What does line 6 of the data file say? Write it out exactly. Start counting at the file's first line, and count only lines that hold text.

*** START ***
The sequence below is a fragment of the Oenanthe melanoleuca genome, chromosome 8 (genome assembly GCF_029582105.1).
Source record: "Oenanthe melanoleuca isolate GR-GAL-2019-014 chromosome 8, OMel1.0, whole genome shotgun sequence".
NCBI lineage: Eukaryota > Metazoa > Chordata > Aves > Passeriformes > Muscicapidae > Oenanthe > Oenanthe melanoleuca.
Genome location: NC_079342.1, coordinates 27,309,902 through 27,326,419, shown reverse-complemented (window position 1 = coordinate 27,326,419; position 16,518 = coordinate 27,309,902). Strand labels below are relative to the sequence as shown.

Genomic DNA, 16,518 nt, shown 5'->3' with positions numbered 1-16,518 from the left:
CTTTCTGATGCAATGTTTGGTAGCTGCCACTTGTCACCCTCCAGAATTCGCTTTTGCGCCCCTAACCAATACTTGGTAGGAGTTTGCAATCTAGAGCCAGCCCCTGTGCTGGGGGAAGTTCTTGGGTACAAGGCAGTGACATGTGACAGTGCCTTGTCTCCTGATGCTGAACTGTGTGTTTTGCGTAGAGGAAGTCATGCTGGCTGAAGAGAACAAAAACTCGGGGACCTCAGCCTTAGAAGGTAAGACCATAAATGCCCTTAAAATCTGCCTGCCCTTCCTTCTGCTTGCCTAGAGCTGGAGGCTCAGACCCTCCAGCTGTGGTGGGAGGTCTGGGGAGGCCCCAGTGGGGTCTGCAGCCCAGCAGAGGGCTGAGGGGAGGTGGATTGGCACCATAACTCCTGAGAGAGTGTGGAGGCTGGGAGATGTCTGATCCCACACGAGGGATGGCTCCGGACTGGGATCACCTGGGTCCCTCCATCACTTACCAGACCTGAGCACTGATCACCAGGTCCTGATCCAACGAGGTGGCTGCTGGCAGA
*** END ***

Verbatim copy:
CTTTCTGATGCAATGTTTGGTAGCTGCCACTTGTCACCCTCCAGAATTCGCTTTTGCGCCCCTAACCAATACTTGGTAGGAGTTTGCAATCTAGAGCCAGCCCCTGTGCTGGGGGAAGTTCTTGGGTACAAGGCAGTGACATGTGACAGTGCCTTGTCTCCTGATGCTGAACTGTGTGTTTTGCGTAGAGGAAGTCATGCTGGCTGAAGAGAACAAAAACTCGGGGACCTCAGCCTTAGAAGGTAAGACCATAAATGCCCTTAAAATCTGCCTGCCCTTCCTTCTGCTTGCCTAGAGCTGGAGGCTCAGACCCTCCAGCTGTGGTGGGAGGTCTGGGGAGGCCCCAGTGGGGTCTGCAGCCCAGCAGAGGGCTGAGGGGAGGTGGATTGGCACCATAACTCCTGAGAGAGTGTGGAGGCTGGGAGATGTCTGATCCCACACGAGGGATGGCTCCGGACTGGGATCACCTGGGTCCCTCCATCACTTACCAGACCTGAGCACTGATCACCAGGTCCTGATCCAACGAGGTGGCTGCTGGCAGA